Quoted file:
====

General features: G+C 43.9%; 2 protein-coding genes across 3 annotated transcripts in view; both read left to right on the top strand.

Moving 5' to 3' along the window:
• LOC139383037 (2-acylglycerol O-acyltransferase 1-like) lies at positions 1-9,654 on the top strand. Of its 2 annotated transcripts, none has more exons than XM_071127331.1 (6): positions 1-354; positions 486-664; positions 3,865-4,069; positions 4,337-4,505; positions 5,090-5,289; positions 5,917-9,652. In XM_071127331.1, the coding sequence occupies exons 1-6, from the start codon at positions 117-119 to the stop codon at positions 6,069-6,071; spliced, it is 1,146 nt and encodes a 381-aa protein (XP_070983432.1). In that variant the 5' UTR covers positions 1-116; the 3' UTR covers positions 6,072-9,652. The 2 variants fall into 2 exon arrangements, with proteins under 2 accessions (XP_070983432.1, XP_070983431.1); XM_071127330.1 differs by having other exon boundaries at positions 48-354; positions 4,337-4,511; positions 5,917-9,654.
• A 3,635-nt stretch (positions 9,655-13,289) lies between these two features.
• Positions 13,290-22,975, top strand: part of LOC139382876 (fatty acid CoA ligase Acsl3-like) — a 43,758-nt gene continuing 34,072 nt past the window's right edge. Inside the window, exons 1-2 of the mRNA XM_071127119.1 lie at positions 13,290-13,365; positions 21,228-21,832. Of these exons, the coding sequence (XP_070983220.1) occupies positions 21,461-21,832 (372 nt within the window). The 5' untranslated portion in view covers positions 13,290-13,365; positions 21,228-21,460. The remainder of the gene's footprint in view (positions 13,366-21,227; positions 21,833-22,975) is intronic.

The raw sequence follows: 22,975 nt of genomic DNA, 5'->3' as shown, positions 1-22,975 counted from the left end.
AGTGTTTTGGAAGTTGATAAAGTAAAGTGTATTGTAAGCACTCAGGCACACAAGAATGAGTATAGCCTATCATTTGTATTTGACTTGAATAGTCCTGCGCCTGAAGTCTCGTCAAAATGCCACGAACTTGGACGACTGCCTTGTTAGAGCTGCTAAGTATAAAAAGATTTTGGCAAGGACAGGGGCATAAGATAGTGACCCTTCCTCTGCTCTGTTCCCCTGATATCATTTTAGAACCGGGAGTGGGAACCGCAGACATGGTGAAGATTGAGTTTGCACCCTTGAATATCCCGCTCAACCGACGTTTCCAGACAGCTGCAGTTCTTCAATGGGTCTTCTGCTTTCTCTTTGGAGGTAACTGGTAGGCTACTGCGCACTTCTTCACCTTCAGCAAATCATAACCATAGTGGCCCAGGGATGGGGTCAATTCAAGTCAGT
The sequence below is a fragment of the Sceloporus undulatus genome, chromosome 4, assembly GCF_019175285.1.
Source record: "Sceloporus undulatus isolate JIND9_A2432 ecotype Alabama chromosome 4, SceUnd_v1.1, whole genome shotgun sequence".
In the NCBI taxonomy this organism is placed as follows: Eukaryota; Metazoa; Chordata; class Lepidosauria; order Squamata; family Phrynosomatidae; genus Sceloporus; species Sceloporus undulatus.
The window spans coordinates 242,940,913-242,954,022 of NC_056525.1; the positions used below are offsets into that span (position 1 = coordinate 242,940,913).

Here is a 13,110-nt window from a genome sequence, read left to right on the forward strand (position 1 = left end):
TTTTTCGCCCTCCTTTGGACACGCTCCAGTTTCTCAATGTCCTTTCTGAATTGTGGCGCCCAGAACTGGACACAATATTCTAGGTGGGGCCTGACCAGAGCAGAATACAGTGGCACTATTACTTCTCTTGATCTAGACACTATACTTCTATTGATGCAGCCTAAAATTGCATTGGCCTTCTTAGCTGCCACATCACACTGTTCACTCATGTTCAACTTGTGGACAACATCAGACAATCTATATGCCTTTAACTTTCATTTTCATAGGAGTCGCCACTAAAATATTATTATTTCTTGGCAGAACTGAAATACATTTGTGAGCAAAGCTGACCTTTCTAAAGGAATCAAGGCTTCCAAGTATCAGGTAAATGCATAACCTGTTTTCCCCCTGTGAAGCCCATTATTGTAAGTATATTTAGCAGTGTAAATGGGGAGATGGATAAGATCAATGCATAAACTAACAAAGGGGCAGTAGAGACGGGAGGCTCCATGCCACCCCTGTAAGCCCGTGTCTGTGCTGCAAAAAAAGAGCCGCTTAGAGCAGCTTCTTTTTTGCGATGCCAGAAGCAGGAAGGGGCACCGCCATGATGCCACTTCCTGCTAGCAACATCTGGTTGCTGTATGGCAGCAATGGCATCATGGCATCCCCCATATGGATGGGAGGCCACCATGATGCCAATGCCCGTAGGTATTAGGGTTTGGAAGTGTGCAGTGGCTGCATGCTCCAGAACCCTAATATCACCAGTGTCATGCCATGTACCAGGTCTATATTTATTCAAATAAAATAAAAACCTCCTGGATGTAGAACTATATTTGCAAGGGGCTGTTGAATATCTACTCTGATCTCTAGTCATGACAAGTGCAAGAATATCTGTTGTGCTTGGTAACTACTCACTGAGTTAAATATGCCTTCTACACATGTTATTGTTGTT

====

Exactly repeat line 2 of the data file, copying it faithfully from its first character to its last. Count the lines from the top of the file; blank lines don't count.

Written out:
Moving 5' to 3' along the window: